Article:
Philippine police admit to botching hostage crisis

Tue Aug 24, 2010 1:03pm GMT
 

By Manny Mogato and James Pomfret

MANILA/HONG KONG (Reuters) - The Philippines admitted on Tuesday it had bungled a hostage siege in which eight tourists were killed and which piled pressure on President Benigno Aquino to pull the country out of years of poor management and decline.

The Philippine National Police (PNP) said the assault team which tried to rescue 15 tourists from Hong Kong, held on a bus by a gunman, was inadequately trained, armed and led.

There was anger in China and Hong Kong over the chaotic rescue and demands for a thorough investigation.

The gunman, a sacked policeman who was angry at being dismissed, was killed by police. Eight of the hostages were also killed, either by the gunman or in the siege, and one is in a critical condition.

"In an assault to rescue hostages and save lives, the operations should be swift and precise," retired police general Rodolfo Mendoza told Reuters.

"It should be over in five minutes, but what we saw was comical," added the former intelligence and counter-terrorism officer about the rescue operation that lasted over an hour.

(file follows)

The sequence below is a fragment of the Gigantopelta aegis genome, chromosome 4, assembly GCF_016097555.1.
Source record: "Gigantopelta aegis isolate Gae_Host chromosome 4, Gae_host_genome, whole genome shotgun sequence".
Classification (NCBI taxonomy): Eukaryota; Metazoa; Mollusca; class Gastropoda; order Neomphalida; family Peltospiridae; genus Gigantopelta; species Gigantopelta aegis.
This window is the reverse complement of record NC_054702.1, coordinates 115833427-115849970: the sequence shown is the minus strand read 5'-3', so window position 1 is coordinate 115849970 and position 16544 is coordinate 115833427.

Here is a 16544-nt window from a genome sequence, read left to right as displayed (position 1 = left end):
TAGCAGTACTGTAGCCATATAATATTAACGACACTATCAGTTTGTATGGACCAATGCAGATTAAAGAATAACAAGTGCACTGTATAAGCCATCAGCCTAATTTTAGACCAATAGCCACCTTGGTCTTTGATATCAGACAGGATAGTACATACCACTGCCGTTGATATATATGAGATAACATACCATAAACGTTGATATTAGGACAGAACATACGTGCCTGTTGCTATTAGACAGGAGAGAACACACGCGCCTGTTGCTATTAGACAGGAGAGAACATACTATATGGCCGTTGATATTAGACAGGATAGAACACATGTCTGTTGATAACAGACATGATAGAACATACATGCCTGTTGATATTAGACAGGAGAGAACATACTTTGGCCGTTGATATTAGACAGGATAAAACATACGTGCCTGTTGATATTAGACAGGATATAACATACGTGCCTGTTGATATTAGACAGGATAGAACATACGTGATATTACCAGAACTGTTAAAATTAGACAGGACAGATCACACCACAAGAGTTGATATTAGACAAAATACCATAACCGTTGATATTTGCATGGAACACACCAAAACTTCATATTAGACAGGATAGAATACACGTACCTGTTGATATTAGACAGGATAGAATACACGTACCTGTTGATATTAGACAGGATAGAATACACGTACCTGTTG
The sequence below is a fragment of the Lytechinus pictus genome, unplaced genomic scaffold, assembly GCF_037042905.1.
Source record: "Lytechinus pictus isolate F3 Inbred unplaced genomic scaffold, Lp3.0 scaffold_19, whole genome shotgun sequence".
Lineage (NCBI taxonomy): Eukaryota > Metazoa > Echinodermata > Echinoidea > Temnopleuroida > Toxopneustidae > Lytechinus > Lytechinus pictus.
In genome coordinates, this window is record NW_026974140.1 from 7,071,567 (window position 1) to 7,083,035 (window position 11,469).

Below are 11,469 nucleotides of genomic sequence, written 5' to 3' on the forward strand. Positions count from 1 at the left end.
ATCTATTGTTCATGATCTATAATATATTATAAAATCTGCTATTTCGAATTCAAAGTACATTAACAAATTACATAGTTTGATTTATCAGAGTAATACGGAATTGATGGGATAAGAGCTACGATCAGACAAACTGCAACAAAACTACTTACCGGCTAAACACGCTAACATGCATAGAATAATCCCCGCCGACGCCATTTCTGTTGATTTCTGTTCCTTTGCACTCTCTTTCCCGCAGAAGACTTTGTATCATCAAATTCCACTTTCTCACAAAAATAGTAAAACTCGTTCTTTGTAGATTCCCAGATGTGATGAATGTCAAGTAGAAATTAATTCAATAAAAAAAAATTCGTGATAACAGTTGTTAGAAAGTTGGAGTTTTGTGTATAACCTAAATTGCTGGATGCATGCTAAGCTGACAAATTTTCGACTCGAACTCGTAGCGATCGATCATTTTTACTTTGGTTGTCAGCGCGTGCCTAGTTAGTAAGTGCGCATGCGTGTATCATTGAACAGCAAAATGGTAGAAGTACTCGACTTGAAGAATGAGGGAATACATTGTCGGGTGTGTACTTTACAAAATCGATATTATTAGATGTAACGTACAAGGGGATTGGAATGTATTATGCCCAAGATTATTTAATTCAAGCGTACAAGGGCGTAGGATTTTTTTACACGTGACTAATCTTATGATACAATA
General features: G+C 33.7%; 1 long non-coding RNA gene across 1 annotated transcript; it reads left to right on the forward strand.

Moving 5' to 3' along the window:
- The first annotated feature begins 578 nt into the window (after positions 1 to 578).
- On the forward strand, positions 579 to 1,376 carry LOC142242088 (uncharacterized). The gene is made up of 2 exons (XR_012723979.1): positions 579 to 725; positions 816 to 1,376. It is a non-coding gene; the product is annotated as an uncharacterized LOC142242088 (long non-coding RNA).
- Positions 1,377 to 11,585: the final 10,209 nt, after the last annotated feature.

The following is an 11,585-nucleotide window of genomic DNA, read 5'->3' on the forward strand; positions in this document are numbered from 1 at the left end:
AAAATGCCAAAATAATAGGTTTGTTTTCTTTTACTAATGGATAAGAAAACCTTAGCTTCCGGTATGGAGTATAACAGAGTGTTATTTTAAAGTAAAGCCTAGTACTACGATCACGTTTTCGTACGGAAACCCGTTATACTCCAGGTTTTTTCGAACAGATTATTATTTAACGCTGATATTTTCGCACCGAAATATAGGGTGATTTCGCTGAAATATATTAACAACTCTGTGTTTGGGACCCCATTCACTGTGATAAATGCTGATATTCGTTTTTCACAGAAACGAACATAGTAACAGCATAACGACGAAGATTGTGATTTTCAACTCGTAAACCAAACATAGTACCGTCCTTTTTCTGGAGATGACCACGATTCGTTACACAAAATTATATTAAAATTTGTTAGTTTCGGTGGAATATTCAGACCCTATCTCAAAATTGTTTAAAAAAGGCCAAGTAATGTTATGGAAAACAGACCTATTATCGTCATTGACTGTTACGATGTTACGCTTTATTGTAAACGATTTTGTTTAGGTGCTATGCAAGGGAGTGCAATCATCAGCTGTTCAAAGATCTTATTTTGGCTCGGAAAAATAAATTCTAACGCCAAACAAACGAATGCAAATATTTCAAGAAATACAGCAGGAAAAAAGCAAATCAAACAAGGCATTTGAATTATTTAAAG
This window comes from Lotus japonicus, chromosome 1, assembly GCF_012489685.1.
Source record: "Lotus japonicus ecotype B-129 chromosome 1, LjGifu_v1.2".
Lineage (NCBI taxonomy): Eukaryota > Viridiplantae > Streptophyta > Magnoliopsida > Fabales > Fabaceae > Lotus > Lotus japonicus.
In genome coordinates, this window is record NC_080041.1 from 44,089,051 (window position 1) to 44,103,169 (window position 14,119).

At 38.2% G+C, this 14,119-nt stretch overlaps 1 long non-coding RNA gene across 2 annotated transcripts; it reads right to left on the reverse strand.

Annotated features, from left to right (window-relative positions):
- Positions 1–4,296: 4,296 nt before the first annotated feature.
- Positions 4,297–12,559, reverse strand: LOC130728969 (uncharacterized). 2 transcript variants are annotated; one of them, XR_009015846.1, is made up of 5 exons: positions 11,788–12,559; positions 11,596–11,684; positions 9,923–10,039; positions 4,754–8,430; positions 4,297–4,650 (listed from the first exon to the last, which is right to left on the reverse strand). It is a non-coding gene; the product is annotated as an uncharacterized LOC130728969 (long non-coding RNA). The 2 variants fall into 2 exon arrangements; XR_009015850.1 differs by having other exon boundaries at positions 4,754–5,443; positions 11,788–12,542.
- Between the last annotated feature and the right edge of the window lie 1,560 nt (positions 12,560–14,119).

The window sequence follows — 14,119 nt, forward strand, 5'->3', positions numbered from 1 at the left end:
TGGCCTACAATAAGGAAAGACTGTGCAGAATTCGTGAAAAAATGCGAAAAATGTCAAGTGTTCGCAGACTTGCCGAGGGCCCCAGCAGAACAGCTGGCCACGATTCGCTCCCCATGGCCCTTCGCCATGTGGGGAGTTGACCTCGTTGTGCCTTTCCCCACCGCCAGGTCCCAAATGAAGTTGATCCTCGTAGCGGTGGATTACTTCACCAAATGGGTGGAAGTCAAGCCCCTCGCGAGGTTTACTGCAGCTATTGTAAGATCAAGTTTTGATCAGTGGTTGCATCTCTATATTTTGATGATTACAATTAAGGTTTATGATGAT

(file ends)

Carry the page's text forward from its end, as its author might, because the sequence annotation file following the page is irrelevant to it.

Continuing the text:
Hong Kong advised residents not to travel to the Philippines, and China's Global Times tabloid, run by Communist Party mouthpiece, said the botched rescue reflected a deeper malaise.

"The Philippines is one of the most chaotic countries in Southeast Asia," the newspaper said. "A culture of colonisation, autocracy and rapid changes in government have created all sorts of curious grievances in this country."   Continued...

<p>A monk consoles the relatives of one of the eight hostages killed in a bus siege during a Buddhist religious ceremony at the site of the hostage taking in Manila August 24, 2010. Philippine authorities defended on Tuesday their handling of a bus hostage crisis in which eight Hong Kong tourists were killed, but missteps were seen as signs of deeper deficiencies in a country beset by security problems. REUTERS/Erik de Castro</p>
 
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